When the Peace Corps sent Tish and me to stay with Chuck and Mary McGee at their site in Selebi-Phikewi, we had to use public transportation to get there, which meant a bus, or a “combi” (which is like a van), a cab, hitchhiking, hiking or any combination of the above. The day before we left we had a training session on transportation and the Peace Corps staff did a good job of scaring the crap out of us teaching us of what to be aware of when taking public transportation. In Botswana most people are very honest, but like anywhere, there are thieves. There are pickpockets out there who want to take your cell phone or money. Also, if the bus is crowded a thief is likely to try to unzip your backpack and reach inside for the goodies. On city streets there are thieves who will attempt to snatch a purse or a backpack.
The average Motswana dislikes thieves and when one is caught they don’t wait for the police and mete out a little justice of their own. We are told that if we are robbed, yell out “Legodu” (thief), or “Ke copa thusa” (I need help) and people will come to your aid. In fact, they will run down a thief and start beating the tar out of him. One volunteer told us that once she was in a cab driving along a street in Botswana when she and the driver observed a guy running down the street with people running after him. The driver stopped the cab, got out and joined the crowd that chased the thief down.
For safety reasons, the Peace Corps policy is that the volunteers are never to travel after dark. Some of our fellow trainees had been assigned to shadow someone clear on the other side of the country, and so their travel included an overnight stay along the way. Most people were faced with a bus ride with a transfer, or a bus ride followed by a combi ride. One girl had to take a bus, followed by a combi, then the final leg she had to hitchhike. In some areas there is no public transportation at all, so hitching is the only way.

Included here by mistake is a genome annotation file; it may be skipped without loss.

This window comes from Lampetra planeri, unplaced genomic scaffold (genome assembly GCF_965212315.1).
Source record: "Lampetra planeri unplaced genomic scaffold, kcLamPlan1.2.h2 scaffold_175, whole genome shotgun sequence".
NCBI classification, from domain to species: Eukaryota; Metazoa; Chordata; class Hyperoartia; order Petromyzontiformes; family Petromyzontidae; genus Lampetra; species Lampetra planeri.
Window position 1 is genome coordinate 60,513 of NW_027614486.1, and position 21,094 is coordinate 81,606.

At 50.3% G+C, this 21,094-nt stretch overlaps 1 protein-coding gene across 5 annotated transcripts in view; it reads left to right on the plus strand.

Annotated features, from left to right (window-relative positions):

Our travel was not that bad. The Peace Corps took most trainees to the Gaborone bus rank where they helped us find the right bus and waited until we all got off okay. It kind of reminded me of pre-school teachers and children. Peace Corps staff did not make us hold onto a rope or wear a sign on our chest, but they probably wanted to. Believe me, we welcomed the help. The day started very early for us, we had to get up at 4:30 am to be ready to be picked up by Peace Corps at 5:30 am. We shared the ride to Gaborone with Tom and Michelle, two trainees in our language group. We each carried our backpack.
Regarding the backpacks, the thinking was that the road or path we would have to walk on after we got off the bus might not be suitable for a suitcase with wheels. My backpack is perfect for back-and-forth to school. It has a section to hold the laptop and other separate sections for books, folders and the like. It is not so great for a five day trip. Tish’s backpack, on the other hand, is perfect. Though both backpacks hold about the same 42 liter volume, Tish’s has fewer separate sections and a large open section. It is easier to pack a lot of stuff in it.
Upon arrival in Gaborone we found that the bus rank was not very crowded. We were told that since the previous weekend had the Easter holidays, and everyone had traveled back to their villages then, there wouldn’t be much traveling this week or the upcoming weekend. We had spent a considerable amount of time and energy trying to figure out how to best secure our belongings so they would foil pickpockets or other thieves in the crowds. As it turns out I felt completely safe. Better to be safe than sorry, I guess.
Our friends Tom and Michelle went off to find their busses and we met up with three others who would be on our bus for all or part of our trip. Karen was going all the way to Selebi-Phikewi and then would be getting on another bus to Madinare where she would meet her host who would accompany her in a combi to Tsetsejwe. Jim (the 84 year old) and Susan would be getting off at stops midway and would meet their hosts.